basic areas of study that a ninja would look at:

    Seishin Teki Kyoyo (Spiritual Refinement)

    -meso

    -Kuji-kiri

    -Kuji-in

    Ryu-Tai Dragon body Yoga

    TaiJutsu (Unarmed Combat)

    Ninpo Bikenjutsu (Ninja Sword)

    BoJutsu (Stick and Staff Fighting)

    Shuriken-Jutsu (Throwing Blades)

    YariJutsu(Spear Fighting)

    NaginataJutsu (Halberd Fighting)

    KayakuJutsu (Fire and firework,Smoke)

    HensoJutsu (Disguise and Impersonation)

    ShinobiIri (Stealth and Entering Methods)

    Bajutsu (Horsemanship)

    SuiRen (Water Training)

    Heiho (Strategy)

    ChoHo (Espionage)

    IntonJutsu (Escape and Concealment)

    TenMon (Meteorology)

    ChiMon (Geography)

  • http://neilblanchard.blogspot.com/ Neil Blanchard

    I am all for covering a broad and diverse range of topics, but this hour feels like so many of the second hours of On Point – that they are not really on point. I wish that both hours were more consistently relevant.

    I started listening to this, and I stuck it out about halfway through, and then switched over to Radio Paradise.

    • nkandersen

      Neil,

      Sorry to hear you weren’t pleased with this hour — we re-broadcast this episode from earlier in the year specifically because many listeners were big fans. Hope to have you stick around for both hours in 2014!

      -nick andersen
      web producer | on point radio

      • http://neilblanchard.blogspot.com/ Neil Blanchard

        Nick,

        I am a hardcore listener to On Point and a contributor to WBUR. I’m not going away! I just like the “heavier” topics you tend to do in the first hours more than some of the “lighter” topics in the typical second hours.

        • Matthew J Hall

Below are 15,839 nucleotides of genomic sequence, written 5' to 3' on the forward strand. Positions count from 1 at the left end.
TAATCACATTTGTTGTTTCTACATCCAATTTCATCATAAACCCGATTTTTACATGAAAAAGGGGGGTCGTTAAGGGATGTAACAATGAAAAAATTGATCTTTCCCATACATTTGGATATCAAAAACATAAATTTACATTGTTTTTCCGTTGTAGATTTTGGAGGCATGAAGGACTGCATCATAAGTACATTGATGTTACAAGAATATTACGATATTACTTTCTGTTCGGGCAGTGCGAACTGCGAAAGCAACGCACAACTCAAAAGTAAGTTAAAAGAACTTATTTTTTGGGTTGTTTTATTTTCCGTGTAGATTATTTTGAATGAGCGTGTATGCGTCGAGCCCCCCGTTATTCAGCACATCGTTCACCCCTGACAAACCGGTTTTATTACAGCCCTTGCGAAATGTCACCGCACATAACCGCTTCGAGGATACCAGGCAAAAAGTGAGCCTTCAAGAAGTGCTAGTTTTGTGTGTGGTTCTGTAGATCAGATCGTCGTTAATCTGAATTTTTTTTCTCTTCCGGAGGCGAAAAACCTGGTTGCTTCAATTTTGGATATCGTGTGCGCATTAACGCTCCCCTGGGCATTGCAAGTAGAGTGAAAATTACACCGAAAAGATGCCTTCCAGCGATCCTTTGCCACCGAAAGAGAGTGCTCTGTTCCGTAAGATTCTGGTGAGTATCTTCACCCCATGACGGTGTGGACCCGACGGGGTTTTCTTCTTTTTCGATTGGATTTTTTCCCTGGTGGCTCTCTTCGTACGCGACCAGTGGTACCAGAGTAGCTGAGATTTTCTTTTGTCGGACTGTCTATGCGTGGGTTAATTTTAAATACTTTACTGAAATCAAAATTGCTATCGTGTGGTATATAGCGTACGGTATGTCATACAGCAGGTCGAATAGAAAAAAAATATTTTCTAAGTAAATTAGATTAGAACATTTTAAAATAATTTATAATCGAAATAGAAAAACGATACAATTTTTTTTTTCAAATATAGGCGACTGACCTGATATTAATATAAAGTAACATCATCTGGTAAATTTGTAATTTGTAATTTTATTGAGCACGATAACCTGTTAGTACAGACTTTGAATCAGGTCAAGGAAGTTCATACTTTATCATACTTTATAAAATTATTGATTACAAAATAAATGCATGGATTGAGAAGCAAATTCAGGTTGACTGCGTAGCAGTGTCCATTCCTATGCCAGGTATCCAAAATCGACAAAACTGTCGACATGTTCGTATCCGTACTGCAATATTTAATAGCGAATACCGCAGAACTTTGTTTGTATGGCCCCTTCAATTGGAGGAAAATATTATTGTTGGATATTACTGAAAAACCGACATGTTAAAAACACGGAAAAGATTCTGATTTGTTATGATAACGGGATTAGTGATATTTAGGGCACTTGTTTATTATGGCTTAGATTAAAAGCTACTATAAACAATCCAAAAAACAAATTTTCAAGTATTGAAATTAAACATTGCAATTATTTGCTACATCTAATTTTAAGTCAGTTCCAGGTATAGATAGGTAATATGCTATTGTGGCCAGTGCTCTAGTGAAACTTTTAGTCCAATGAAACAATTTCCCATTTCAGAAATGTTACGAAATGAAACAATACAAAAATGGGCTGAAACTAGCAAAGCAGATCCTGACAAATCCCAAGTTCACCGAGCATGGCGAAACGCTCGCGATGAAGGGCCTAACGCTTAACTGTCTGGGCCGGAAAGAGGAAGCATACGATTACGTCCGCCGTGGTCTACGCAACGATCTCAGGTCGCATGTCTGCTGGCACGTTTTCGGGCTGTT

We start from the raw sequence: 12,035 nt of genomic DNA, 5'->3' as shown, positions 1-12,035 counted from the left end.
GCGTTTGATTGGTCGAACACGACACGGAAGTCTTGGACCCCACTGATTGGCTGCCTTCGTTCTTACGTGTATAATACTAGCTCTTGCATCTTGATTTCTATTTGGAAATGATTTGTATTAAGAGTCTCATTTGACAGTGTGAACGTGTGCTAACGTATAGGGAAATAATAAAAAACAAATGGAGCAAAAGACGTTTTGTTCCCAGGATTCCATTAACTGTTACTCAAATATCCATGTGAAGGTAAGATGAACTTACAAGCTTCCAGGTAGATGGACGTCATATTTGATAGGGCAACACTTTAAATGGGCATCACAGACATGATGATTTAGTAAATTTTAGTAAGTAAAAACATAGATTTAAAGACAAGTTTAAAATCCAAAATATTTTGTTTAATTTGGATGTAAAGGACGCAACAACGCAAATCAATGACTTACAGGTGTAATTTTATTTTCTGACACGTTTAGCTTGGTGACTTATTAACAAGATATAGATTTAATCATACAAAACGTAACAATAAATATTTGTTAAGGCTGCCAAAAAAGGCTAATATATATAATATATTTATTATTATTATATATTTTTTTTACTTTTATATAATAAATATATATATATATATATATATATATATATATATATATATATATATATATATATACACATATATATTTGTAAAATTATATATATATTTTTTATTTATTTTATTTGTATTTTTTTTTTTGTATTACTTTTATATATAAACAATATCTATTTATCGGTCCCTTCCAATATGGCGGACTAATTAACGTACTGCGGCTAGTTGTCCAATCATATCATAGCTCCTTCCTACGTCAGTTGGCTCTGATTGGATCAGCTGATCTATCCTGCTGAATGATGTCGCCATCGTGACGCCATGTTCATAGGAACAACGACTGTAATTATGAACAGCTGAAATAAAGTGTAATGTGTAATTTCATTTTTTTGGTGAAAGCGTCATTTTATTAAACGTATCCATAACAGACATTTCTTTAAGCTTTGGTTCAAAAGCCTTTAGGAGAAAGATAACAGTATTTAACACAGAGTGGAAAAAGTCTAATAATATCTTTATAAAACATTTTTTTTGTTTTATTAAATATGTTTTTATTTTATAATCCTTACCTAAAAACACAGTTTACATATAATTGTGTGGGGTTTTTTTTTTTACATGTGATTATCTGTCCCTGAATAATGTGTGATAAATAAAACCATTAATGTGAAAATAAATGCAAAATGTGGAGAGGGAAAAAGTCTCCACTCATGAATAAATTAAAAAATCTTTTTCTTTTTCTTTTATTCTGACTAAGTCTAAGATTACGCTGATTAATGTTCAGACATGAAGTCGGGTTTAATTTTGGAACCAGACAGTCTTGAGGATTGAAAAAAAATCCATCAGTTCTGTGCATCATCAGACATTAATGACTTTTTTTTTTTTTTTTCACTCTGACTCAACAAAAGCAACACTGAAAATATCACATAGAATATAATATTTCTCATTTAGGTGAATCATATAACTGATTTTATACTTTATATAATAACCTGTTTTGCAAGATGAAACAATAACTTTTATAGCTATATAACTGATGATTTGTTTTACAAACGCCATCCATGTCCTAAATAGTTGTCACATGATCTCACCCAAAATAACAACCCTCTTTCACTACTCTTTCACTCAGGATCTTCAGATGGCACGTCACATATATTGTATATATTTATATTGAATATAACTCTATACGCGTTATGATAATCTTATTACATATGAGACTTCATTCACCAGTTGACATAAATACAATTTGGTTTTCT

As a long term resident of Japan similar to Tom, I found this second 1/2, “lighter” topic totally interesting and thrilling to listen to. I’m always on the lookout for learning something more about Japan and this was a very enlightening interview. I look forward to reading the book now.

          I’m happy that Tom includes all sorts of topics and not just those that discuss world threatening/ending society as we know it types of scenarios. Thanks, @nkandersen:disqus and looking forward to all kinds of great segments in 2014!

    • Tom

      Niel, the 2nd hour is for more nuanced and in-depth topics, including history, for those with a deep intellect and broad comprehension. You might want to stick to Paradise Radio ;-)

  • http://www.avclub.com/users/incurable-ennui,70820/ Incurable Ennui

    To be fair – the author spent most of his time during the hour debunking the idea of “ninjas as we know them” and the hour ended with an observation you both share – that there is no authentic historical lineage of ninjutsu. It appeared to me that he was invited to discuss the topic of his book, which is part of doing a press tour to promote his book. Of course, I could be wrong – all I did was listen to the show.